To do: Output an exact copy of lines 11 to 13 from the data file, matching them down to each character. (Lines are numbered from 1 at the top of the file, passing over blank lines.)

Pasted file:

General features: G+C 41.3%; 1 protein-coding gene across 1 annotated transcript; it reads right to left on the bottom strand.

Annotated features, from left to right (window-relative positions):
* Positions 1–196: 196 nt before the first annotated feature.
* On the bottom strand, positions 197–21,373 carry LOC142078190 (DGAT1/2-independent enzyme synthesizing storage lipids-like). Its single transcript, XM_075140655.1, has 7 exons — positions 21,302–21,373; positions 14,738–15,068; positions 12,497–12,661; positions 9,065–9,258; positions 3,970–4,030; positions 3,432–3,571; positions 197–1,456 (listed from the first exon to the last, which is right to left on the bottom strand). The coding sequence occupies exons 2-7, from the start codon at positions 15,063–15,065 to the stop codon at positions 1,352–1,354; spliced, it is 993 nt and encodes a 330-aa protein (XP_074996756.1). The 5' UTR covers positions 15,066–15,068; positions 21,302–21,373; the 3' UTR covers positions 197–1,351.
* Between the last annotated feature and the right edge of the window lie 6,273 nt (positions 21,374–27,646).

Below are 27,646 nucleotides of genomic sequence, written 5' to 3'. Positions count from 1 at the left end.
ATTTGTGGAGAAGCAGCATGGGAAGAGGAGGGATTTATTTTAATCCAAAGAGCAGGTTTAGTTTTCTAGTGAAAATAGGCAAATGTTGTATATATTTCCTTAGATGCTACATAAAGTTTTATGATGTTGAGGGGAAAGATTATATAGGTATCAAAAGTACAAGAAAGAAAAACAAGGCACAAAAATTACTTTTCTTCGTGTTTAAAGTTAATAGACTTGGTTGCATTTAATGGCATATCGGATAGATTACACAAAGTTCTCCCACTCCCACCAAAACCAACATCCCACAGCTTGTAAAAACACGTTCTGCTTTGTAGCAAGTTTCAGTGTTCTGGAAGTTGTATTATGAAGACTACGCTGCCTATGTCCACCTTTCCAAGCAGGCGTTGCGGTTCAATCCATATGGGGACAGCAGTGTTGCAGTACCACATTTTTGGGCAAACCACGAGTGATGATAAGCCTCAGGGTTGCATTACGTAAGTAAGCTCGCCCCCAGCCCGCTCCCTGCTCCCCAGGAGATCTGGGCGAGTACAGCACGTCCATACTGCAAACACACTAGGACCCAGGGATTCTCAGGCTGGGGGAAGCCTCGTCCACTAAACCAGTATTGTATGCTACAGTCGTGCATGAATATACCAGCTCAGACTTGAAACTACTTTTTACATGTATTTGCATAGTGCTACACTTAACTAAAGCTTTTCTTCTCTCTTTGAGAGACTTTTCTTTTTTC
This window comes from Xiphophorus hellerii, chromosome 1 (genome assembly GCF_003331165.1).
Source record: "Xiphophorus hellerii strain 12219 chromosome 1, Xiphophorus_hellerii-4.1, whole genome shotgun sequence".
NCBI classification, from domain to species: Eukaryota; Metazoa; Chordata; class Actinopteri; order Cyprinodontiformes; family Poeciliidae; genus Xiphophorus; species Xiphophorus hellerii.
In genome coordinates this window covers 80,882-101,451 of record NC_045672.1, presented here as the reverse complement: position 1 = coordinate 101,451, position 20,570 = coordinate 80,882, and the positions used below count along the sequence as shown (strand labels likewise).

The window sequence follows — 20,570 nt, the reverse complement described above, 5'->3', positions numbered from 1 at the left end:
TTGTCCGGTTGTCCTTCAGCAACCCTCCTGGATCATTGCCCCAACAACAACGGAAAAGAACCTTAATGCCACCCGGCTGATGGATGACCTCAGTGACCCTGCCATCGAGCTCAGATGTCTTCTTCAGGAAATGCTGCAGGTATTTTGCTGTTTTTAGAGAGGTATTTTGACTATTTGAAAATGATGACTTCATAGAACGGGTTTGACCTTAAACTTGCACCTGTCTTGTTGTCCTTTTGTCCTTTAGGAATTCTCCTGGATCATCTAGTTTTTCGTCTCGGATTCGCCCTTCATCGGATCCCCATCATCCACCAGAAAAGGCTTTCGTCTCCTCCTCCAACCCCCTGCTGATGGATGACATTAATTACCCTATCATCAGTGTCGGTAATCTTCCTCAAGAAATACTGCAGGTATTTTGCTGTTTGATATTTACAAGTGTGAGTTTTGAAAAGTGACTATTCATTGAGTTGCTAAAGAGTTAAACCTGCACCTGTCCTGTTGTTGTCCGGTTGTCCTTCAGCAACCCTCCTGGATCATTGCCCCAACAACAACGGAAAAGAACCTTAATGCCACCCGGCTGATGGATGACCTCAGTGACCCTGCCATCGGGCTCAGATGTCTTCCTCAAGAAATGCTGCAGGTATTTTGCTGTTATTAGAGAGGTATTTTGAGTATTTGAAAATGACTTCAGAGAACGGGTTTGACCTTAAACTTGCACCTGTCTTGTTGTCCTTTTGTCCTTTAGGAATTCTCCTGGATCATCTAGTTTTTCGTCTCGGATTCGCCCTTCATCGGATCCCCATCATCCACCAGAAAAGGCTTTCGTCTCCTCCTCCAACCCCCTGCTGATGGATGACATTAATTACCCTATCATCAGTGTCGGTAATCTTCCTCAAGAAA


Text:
In genome coordinates this window covers 80,882-101,451 of record NC_045672.1, presented here as the reverse complement: position 1 = coordinate 101,451, position 20,570 = coordinate 80,882, and the positions used below count along the sequence as shown (strand labels likewise).

The window sequence follows — 20,570 nt, the reverse complement described above, 5'->3', positions numbered from 1 at the left end:
TTGTCCGGTTGTCCTTCAGCAACCCTCCTGGATCATTGCCCCAACAACAACGGAAAAGAACCTTAATGCCACCCGGCTGATGGATGACCTCAGTGACCCTGCCATCGAGCTCAGATGTCTTCTTCAGGAAATGCTGCAGGTATTTTGCTGTTTTTAGAGAGGTATTTTGACTATTTGAAAATGATGACTTCATAGAACGGGTTTGACCTTAAACTTGCACCTGTCTTGTTGTCCTTTTGTCCTTTAGGAATTCTCCTGGATCATCTAGTTTTTCGTCTCGGATTCGCCCTTCATCGGATCCCCATCATCCACCAGAAAAGGCTTTCGTCTCCTCCTCCAACCCCCTGCTGATGGATGACATTAATTACCCTATCATCAGTGTCGGTAATCTTCCTCAAGAAATACTGCAGGTATTTTGCTGTTTGATATTTACAAGTGTGAGTTTTGAAAAGTGACTATTCATTGAGTTGCTAAAGAGTTAAACCTGCACCTGTCCTGTTGTTGTCCGGTTGTCCTTCAGCAACCCTCCTGGATCATTGCCCCAACAACAACGGAAAAGAACCTTAATGCCACCCGGCTGATGGATGACCTCAGTGACCCTGCCATCGGGCTCAGATGTCTTCCTCAAGAAATGCTGCAGGTATTTTGCTGTTATTAGAGAGGTATTTTGAGTATTTGAAAATGACTTCAGAGAACGGGTTTGACCTTAAACTTGCACCTGTCTTGTTGTCCTTTTGTCCTTTAGGAATTCTCCTGGATCATCTAGTTTTTCGTCTCGGATTCGCCCTTCATCGGATCCCCATCATCCACCAGAAAAGGCTTTCGTCTCCTCCTCCAACCCCCTGCTGATGGATGACATTAATTACCCTATCATCAGTGTCGGTAATCTTCCTCAAGAAA